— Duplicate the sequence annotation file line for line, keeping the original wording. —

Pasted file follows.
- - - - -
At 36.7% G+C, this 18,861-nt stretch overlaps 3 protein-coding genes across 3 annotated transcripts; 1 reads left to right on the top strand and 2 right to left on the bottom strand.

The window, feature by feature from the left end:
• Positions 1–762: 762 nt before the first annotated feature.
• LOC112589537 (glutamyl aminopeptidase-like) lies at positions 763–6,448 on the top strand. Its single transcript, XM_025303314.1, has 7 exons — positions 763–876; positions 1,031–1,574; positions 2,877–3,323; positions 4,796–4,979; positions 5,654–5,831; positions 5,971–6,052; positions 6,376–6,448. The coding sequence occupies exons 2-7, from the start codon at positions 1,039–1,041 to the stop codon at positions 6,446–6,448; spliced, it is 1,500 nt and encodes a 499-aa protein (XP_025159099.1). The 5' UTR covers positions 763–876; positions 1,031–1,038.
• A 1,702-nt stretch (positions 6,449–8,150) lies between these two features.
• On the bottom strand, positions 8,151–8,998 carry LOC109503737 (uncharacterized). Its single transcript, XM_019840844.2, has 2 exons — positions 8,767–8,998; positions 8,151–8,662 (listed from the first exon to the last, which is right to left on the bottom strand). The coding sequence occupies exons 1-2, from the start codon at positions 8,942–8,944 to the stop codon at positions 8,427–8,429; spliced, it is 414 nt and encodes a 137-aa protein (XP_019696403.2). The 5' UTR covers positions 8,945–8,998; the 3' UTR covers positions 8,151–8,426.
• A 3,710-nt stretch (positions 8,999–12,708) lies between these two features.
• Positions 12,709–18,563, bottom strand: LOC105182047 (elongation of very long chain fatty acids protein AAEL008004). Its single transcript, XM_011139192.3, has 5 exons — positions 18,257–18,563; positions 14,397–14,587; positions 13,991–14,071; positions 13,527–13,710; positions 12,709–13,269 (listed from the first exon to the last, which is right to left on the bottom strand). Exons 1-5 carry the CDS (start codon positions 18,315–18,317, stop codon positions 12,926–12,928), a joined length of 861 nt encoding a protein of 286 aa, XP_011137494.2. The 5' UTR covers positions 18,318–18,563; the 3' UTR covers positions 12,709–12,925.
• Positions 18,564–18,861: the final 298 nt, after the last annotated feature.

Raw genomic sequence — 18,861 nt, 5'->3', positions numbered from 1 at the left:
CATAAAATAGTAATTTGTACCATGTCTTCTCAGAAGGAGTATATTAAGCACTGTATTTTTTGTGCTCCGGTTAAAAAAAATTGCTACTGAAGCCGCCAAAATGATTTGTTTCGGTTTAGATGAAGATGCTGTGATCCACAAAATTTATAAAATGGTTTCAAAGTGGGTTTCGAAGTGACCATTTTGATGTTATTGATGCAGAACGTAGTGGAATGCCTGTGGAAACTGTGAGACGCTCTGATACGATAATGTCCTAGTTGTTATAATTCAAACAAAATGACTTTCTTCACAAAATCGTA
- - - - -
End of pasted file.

At 36.7% G+C, this 18,861-nt stretch overlaps 3 protein-coding genes across 3 annotated transcripts; 1 reads left to right on the top strand and 2 right to left on the bottom strand.

The window, feature by feature from the left end:
• Positions 1–762: 762 nt before the first annotated feature.
• LOC112589537 (glutamyl aminopeptidase-like) lies at positions 763–6,448 on the top strand. Its single transcript, XM_025303314.1, has 7 exons — positions 763–876; positions 1,031–1,574; positions 2,877–3,323; positions 4,796–4,979; positions 5,654–5,831; positions 5,971–6,052; positions 6,376–6,448. The coding sequence occupies exons 2-7, from the start codon at positions 1,039–1,041 to the stop codon at positions 6,446–6,448; spliced, it is 1,500 nt and encodes a 499-aa protein (XP_025159099.1). The 5' UTR covers positions 763–876; positions 1,031–1,038.
• A 1,702-nt stretch (positions 6,449–8,150) lies between these two features.
• On the bottom strand, positions 8,151–8,998 carry LOC109503737 (uncharacterized). Its single transcript, XM_019840844.2, has 2 exons — positions 8,767–8,998; positions 8,151–8,662 (listed from the first exon to the last, which is right to left on the bottom strand). The coding sequence occupies exons 1-2, from the start codon at positions 8,942–8,944 to the stop codon at positions 8,427–8,429; spliced, it is 414 nt and encodes a 137-aa protein (XP_019696403.2). The 5' UTR covers positions 8,945–8,998; the 3' UTR covers positions 8,151–8,426.
• A 3,710-nt stretch (positions 8,999–12,708) lies between these two features.
• Positions 12,709–18,563, bottom strand: LOC105182047 (elongation of very long chain fatty acids protein AAEL008004). Its single transcript, XM_011139192.3, has 5 exons — positions 18,257–18,563; positions 14,397–14,587; positions 13,991–14,071; positions 13,527–13,710; positions 12,709–13,269 (listed from the first exon to the last, which is right to left on the bottom strand). Exons 1-5 carry the CDS (start codon positions 18,315–18,317, stop codon positions 12,926–12,928), a joined length of 861 nt encoding a protein of 286 aa, XP_011137494.2. The 5' UTR covers positions 18,318–18,563; the 3' UTR covers positions 12,709–12,925.
• Positions 18,564–18,861: the final 298 nt, after the last annotated feature.

Raw genomic sequence — 18,861 nt, 5'->3', positions numbered from 1 at the left:
CATAAAATAGTAATTTGTACCATGTCTTCTCAGAAGGAGTATATTAAGCACTGTATTTTTTGTGCTCCGGTTAAAAAAAATTGCTACTGAAGCCGCCAAAATGATTTGTTTCGGTTTAGATGAAGATGCTGTGATCCACAAAATTTATAAAATGGTTTCAAAGTGGGTTTCGAAGTGACCATTTTGATGTTATTGATGCAGAACGTAGTGGAATGCCTGTGGAAACTGTGAGACGCTCTGATACGATAATGTCCTAGTTGTTATAATTCAAACAAAATGACTTTCTTCACAAAATCGTA